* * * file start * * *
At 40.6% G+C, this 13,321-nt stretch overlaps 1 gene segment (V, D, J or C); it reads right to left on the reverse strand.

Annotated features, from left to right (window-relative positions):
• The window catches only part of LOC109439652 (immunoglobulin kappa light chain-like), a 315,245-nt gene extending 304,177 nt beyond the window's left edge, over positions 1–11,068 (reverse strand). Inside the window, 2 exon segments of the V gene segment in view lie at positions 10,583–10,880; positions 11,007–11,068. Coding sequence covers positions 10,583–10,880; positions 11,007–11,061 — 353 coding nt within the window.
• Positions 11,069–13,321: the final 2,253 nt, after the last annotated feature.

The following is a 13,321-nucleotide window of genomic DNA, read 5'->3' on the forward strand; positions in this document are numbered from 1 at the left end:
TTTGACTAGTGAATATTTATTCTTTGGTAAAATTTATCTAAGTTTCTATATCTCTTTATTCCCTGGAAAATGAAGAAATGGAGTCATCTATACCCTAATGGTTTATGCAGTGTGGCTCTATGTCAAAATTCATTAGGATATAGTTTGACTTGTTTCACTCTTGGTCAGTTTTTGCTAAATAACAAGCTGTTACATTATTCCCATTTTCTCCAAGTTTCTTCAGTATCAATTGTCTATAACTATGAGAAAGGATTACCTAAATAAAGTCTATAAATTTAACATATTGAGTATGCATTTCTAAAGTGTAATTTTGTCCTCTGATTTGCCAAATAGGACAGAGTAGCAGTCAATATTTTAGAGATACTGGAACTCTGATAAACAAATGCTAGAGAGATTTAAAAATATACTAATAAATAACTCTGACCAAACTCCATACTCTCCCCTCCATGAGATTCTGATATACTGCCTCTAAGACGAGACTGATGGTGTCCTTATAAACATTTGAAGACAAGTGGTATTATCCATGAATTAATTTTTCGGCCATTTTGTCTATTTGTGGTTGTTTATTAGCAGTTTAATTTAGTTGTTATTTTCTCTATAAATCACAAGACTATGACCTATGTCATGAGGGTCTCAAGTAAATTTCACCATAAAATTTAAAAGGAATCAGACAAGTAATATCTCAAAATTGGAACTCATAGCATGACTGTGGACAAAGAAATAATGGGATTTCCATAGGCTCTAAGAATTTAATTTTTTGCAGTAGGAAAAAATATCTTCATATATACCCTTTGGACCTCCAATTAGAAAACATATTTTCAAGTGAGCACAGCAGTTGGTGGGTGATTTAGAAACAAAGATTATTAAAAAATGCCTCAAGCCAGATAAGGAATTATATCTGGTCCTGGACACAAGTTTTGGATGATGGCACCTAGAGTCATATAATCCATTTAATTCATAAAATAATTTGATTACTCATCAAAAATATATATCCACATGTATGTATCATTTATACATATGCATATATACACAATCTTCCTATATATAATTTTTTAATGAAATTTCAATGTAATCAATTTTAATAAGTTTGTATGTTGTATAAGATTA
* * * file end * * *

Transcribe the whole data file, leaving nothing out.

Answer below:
At 40.6% G+C, this 13,321-nt stretch overlaps 1 gene segment (V, D, J or C); it reads right to left on the reverse strand.

Annotated features, from left to right (window-relative positions):
• The window catches only part of LOC109439652 (immunoglobulin kappa light chain-like), a 315,245-nt gene extending 304,177 nt beyond the window's left edge, over positions 1–11,068 (reverse strand). Inside the window, 2 exon segments of the V gene segment in view lie at positions 10,583–10,880; positions 11,007–11,068. Coding sequence covers positions 10,583–10,880; positions 11,007–11,061 — 353 coding nt within the window.
• Positions 11,069–13,321: the final 2,253 nt, after the last annotated feature.

The following is a 13,321-nucleotide window of genomic DNA, read 5'->3' on the forward strand; positions in this document are numbered from 1 at the left end:
TTTGACTAGTGAATATTTATTCTTTGGTAAAATTTATCTAAGTTTCTATATCTCTTTATTCCCTGGAAAATGAAGAAATGGAGTCATCTATACCCTAATGGTTTATGCAGTGTGGCTCTATGTCAAAATTCATTAGGATATAGTTTGACTTGTTTCACTCTTGGTCAGTTTTTGCTAAATAACAAGCTGTTACATTATTCCCATTTTCTCCAAGTTTCTTCAGTATCAATTGTCTATAACTATGAGAAAGGATTACCTAAATAAAGTCTATAAATTTAACATATTGAGTATGCATTTCTAAAGTGTAATTTTGTCCTCTGATTTGCCAAATAGGACAGAGTAGCAGTCAATATTTTAGAGATACTGGAACTCTGATAAACAAATGCTAGAGAGATTTAAAAATATACTAATAAATAACTCTGACCAAACTCCATACTCTCCCCTCCATGAGATTCTGATATACTGCCTCTAAGACGAGACTGATGGTGTCCTTATAAACATTTGAAGACAAGTGGTATTATCCATGAATTAATTTTTCGGCCATTTTGTCTATTTGTGGTTGTTTATTAGCAGTTTAATTTAGTTGTTATTTTCTCTATAAATCACAAGACTATGACCTATGTCATGAGGGTCTCAAGTAAATTTCACCATAAAATTTAAAAGGAATCAGACAAGTAATATCTCAAAATTGGAACTCATAGCATGACTGTGGACAAAGAAATAATGGGATTTCCATAGGCTCTAAGAATTTAATTTTTTGCAGTAGGAAAAAATATCTTCATATATACCCTTTGGACCTCCAATTAGAAAACATATTTTCAAGTGAGCACAGCAGTTGGTGGGTGATTTAGAAACAAAGATTATTAAAAAATGCCTCAAGCCAGATAAGGAATTATATCTGGTCCTGGACACAAGTTTTGGATGATGGCACCTAGAGTCATATAATCCATTTAATTCATAAAATAATTTGATTACTCATCAAAAATATATATCCACATGTATGTATCATTTATACATATGCATATATACACAATCTTCCTATATATAATTTTTTAATGAAATTTCAATGTAATCAATTTTAATAAGTTTGTATGTTGTATAAGATTA